I mentioned yesterday that Samir Selmanovic’s book Its Really All About God is the most challenging book I have read this year so I thought that it was time to tell you why.
Though Samir has a strong Christian faith he believes that God must also be found outside the boundaries of our own particular faith tradition. In other words he believes that Christians need Jews and Muslims and even atheists to stretch their understanding of who God is. Looking for and finding God in others who are very different from ourselves is meant to be at the centre not the outskirts of our religious experience he contends.
Selmanovic has an amazing life story. He grew up in a Muslim family in Croatia and was converted to Christianity while serving as a soldier in the Yugoslavian army. Though his family were not particularly religious, they shunned him after his conversion. His subsequent struggles deepened his Christian faith but also taught him to value the worldview of others. He is now co-leader of Faith House Manhatten, hich brings Christians, Muslims, Jews, atheists and humanists together to explore and find ways of living interdependently.
My favourite quote from the book:
In Jewish thought and belief, God first provided empty space for life to be created and continues to provide empty spaces in which creation can continue. According to the rabbis of old, one of the ways the creation continues is through spirited conversations in which we are in a disagreement – the highest form of discourse. When we take a stand and pull the argument in our own direction, we create an empty space between us, a possibility for the emergence of a truly new idea, an unexpected solution, a way forward.” (p175)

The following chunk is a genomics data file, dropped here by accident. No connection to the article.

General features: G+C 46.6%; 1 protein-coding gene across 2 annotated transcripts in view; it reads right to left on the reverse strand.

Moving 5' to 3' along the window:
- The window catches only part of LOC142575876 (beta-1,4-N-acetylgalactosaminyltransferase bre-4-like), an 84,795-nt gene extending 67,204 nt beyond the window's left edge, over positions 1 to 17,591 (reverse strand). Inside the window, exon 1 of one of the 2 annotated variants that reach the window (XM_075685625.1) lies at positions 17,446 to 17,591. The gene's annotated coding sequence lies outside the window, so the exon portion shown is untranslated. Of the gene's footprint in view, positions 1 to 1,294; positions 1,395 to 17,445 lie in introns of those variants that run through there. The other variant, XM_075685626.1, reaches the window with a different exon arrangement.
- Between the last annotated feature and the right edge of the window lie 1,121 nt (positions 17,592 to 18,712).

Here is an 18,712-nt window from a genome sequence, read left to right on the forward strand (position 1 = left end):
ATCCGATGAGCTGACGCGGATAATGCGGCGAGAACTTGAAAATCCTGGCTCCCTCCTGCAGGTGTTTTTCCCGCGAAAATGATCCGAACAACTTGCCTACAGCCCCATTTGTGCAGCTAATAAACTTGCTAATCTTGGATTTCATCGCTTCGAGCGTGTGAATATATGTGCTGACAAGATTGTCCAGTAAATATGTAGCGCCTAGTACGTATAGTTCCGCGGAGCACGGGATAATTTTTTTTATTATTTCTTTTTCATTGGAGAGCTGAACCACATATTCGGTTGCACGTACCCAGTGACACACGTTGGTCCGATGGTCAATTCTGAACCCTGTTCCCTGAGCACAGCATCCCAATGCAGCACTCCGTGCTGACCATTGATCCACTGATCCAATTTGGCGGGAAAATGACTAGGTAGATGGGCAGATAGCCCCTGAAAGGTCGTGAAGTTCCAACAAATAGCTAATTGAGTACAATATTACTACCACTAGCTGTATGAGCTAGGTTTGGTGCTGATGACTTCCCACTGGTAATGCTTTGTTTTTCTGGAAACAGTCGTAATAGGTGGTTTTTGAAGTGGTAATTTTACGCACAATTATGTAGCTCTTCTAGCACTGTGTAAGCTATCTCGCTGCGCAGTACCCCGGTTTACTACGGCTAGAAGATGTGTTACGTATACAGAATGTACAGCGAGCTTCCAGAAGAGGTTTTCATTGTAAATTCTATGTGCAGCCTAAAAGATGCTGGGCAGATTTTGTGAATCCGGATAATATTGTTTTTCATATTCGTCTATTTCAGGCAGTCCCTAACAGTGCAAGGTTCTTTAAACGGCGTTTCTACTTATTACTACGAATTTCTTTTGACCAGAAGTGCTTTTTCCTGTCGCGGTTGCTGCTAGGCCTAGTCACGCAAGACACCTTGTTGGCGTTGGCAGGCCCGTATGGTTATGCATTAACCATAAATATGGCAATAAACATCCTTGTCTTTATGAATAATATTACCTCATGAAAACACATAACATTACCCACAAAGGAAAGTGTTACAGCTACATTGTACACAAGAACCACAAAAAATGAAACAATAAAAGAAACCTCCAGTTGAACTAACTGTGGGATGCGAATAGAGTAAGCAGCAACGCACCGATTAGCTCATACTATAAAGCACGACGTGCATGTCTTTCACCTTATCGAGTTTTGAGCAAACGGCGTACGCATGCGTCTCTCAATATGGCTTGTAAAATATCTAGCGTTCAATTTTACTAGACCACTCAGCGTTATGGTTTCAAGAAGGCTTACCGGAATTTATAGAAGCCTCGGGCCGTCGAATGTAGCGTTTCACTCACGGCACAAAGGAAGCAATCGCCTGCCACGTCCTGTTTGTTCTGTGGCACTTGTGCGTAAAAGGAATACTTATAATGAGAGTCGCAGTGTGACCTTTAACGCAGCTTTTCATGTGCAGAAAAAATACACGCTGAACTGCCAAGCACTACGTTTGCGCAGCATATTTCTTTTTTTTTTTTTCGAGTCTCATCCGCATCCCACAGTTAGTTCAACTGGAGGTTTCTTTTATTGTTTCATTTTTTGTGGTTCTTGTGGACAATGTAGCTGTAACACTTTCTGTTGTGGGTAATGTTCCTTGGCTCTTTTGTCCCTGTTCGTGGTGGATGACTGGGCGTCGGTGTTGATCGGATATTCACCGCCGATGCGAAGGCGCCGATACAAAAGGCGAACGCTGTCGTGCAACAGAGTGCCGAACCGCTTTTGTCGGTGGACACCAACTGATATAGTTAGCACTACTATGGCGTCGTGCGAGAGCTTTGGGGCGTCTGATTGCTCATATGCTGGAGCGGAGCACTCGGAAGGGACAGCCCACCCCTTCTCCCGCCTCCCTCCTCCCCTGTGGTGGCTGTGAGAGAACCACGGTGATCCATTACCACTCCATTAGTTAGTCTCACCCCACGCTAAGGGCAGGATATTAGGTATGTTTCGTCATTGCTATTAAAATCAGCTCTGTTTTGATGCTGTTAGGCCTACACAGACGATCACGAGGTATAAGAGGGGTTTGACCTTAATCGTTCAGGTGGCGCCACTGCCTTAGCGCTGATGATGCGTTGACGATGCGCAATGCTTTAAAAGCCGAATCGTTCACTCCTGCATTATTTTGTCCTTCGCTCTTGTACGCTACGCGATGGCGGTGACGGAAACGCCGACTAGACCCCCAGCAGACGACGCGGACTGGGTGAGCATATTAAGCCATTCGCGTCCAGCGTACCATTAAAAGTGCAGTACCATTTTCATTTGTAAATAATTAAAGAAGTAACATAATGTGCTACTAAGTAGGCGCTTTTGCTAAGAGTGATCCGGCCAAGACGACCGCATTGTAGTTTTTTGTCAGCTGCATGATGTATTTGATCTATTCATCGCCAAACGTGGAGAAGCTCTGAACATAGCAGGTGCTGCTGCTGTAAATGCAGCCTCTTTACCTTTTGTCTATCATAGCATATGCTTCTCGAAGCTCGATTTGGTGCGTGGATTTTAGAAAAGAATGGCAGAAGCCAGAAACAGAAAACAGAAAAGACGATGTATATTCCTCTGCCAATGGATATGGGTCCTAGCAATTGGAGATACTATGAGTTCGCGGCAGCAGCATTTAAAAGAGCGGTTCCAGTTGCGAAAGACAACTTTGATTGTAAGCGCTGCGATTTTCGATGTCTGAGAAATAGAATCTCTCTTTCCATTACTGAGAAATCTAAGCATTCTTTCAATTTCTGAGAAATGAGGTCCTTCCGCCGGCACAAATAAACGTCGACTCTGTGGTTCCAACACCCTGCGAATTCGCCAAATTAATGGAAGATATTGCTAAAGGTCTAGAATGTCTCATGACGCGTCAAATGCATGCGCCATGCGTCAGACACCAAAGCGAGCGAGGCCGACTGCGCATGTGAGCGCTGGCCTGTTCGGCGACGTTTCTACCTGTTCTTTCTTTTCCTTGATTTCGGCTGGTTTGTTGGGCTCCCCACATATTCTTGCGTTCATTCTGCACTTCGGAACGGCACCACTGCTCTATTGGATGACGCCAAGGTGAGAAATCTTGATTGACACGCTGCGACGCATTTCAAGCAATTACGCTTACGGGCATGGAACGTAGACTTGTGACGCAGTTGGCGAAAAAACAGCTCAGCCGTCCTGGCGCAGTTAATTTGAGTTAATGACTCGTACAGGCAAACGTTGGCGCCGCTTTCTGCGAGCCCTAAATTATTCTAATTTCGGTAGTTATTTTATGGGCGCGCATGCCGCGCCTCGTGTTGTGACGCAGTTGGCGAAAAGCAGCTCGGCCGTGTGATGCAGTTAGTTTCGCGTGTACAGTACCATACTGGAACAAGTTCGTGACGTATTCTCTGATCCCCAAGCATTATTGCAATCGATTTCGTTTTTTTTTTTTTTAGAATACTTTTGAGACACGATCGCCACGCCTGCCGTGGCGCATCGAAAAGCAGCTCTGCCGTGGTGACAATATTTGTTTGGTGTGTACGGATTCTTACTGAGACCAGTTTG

I love this concept that implies that all humanity needs to be included in a conversation that creates rather than destroys. We need people in our midst of different religious perspectives and cultures so that in the creative tension between us new ideas are created and new understanding of God emerges. A God that is revealed only through our own perspectives is a very small God.
The struggle is that this kind of creative dialogue requires an attitude of humility and a posture of learning. It is a real challenge for all of us who have grown up to believe that we have the corner on truth about God and religion.
Western culture has trained us to believe that we are here to teach the world how to live and we do it out of an arrogance that says our way is the best and only way to live. However I agree with Samir. The pinnacle of success is not becoming a teacher but becoming a learner, particularly learning to live with the creative discourse that is present in the midst of disagreement.
This is a very thought provoking book. I think that it is a must read for all of us who want to deepen our faith in a way that moves us towards peace and understanding in our complex world. Breaking down the barriers between peoples, religions and cultures should be at the heart of our faith and Its Really All About God is a great place to start in moving toward this understanding.
Also check out this interview with Samir